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Who Was Marcus Friedrich Wendelin?and Why Translate His Christian Theology?

In 1584, Marcus Friedrich Wendelin was born in Sandhausen, Germany, not far from Heidelberg. His father was a Gospel Minister, and invested in his son’s education. At the age of eleven, he was enrolled in the Heidelberg Pedagogium, but he did not initially take to the rigorous discipline of study. It took time, but eventually Wendelin proved a model of scholarly zeal and ability.


He continued his studies at the University of Heidelberg: in philosophy, focusing on Ramism; in theology, studying under the illustrious David Pareus.[1] Wendelin graduated in 1607, well grounded in the Reformed faith, and well prepared for a life of scholarship

After graduation, he worked for a time as a private tutor, until his appointment as Rector of the Illustrious Gymnasium of Zerbst, Germany, in 1612. There Wendelin spent the rest of his life in the administration of the school and scholarly pursuits, studying, writing, and teaching. Living on the frontier between the Reformed and Lutheran Churches, the polemical context urged him toward remarkable precision in theological statement, a precision demonstrated in his Systemate Maiori (a complete systematic theology presented in syllogistic form), and in his Collatione Doctrinæ Christianæ Reformatorum et Lutheranorum. Although Wendelin enjoyed regard and esteem on both sides of the Confessional divide, his critique of Lutheran doctrine drew mighty opponents into the field: including Christoph Frank of Kiel[2] (Exercitationibus Anti-Wendelinis) and the great John Gerhard[3] (Collegio Antiwendelino).


Although Wendelin received invitations to teach at other, more prestigious institutions, he declined, choosing to remain at Zerbst. There he entered into his rest in 1652.

Wendelin’s Christinæ Theologiæ Libri Duo (Christian Theology) differs from his Systemate Maiori in at least three ways: 1. The former is positive, rather than polemical. 2. It is briefer. 3. And, finally, although Wendelin’s careful logical method is evident throughout, it is less rigorously syllogistic. Consequently, Christian Theology is more suitable as an introductory text.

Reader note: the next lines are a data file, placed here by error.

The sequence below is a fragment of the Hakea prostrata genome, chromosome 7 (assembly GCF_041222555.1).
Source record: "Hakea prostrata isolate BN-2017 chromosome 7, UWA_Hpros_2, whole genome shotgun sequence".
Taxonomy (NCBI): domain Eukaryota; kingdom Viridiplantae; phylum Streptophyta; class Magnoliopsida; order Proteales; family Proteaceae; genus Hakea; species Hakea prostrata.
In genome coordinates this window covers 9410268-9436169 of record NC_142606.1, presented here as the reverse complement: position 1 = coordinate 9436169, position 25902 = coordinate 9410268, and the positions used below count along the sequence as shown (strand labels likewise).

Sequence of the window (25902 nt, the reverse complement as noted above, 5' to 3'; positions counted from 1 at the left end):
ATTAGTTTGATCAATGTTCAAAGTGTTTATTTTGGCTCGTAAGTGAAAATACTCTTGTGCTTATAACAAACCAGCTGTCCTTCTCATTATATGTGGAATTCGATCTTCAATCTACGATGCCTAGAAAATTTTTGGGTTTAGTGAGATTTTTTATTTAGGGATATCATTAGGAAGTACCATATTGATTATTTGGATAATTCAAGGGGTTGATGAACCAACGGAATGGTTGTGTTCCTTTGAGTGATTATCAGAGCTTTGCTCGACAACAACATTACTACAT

It is hoped that Wendelin’s Christian Theology might now be a blessing to Christians in English-speaking lands, and it was to European Christians in times past.

[1] David Pareus (1548-1622) was a German Calvinist, serving the Reformed Church as a minister, churchman, and professor. He wrote a commentary on the whole Bible, and it was held in high estimation among the Reformed. His Commentarius in Epistolam ad Romanos was burned publicly at Oxford and Cambridge in 1622 by order of the Privy Council of James I because of his comments on Romans 13, in which he upholds the right of resistance to tyranny. [2] Christoph Frank (1642-1704) was a German Lutheran, serving as Professor of Logic and Metaphysics (1665-1674), and later as Professor of New Testament (1674-1704), at Kiel. [3] John Gerhard (1582-1637) was an eminent Lutheran divine. He held the position of Professor of Divinity at Jena (1616), and he was four times the Rector of the same. He wrote copiously in exegetical, polemical, and dogmatic theology. His Loci communes theologici (1610-1622) was the largest Lutheran dogmatic text that had been produced to date.

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I saw your post on the Puritanboard. I am not familiar with you, but I might be interested in these subjects you teach

Dr. Dilday
Dr. Dilday
Jul 02, 2022
Replying to

Happy to make your acquaintance.


Dr. Dilday
Dr. Dilday
Jun 28, 2022

Coming Soon: A New Introductory Theology Class!

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